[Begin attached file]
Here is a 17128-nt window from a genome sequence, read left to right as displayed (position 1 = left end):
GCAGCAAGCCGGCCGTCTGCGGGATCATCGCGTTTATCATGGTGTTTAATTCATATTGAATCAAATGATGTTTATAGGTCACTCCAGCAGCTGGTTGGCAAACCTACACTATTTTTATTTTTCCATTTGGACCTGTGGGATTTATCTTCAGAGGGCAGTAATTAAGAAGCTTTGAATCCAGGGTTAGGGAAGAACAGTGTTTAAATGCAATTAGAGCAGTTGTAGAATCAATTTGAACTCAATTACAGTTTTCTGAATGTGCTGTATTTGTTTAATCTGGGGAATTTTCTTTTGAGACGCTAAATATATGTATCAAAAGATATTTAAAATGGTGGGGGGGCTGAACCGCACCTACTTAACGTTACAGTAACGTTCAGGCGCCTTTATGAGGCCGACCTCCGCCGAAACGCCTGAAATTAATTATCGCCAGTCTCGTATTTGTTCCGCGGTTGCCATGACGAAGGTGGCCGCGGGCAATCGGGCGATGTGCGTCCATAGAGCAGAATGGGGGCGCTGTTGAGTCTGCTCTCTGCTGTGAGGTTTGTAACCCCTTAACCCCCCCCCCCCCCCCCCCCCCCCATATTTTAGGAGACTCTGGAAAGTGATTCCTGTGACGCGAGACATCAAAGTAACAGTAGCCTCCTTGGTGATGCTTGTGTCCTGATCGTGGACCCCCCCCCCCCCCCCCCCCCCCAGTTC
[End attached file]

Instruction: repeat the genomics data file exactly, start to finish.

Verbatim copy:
Here is a 17128-nt window from a genome sequence, read left to right as displayed (position 1 = left end):
GCAGCAAGCCGGCCGTCTGCGGGATCATCGCGTTTATCATGGTGTTTAATTCATATTGAATCAAATGATGTTTATAGGTCACTCCAGCAGCTGGTTGGCAAACCTACACTATTTTTATTTTTCCATTTGGACCTGTGGGATTTATCTTCAGAGGGCAGTAATTAAGAAGCTTTGAATCCAGGGTTAGGGAAGAACAGTGTTTAAATGCAATTAGAGCAGTTGTAGAATCAATTTGAACTCAATTACAGTTTTCTGAATGTGCTGTATTTGTTTAATCTGGGGAATTTTCTTTTGAGACGCTAAATATATGTATCAAAAGATATTTAAAATGGTGGGGGGGCTGAACCGCACCTACTTAACGTTACAGTAACGTTCAGGCGCCTTTATGAGGCCGACCTCCGCCGAAACGCCTGAAATTAATTATCGCCAGTCTCGTATTTGTTCCGCGGTTGCCATGACGAAGGTGGCCGCGGGCAATCGGGCGATGTGCGTCCATAGAGCAGAATGGGGGCGCTGTTGAGTCTGCTCTCTGCTGTGAGGTTTGTAACCCCTTAACCCCCCCCCCCCCCCCCCCCCCCCATATTTTAGGAGACTCTGGAAAGTGATTCCTGTGACGCGAGACATCAAAGTAACAGTAGCCTCCTTGGTGATGCTTGTGTCCTGATCGTGGACCCCCCCCCCCCCCCCCCCCCCCAGTTC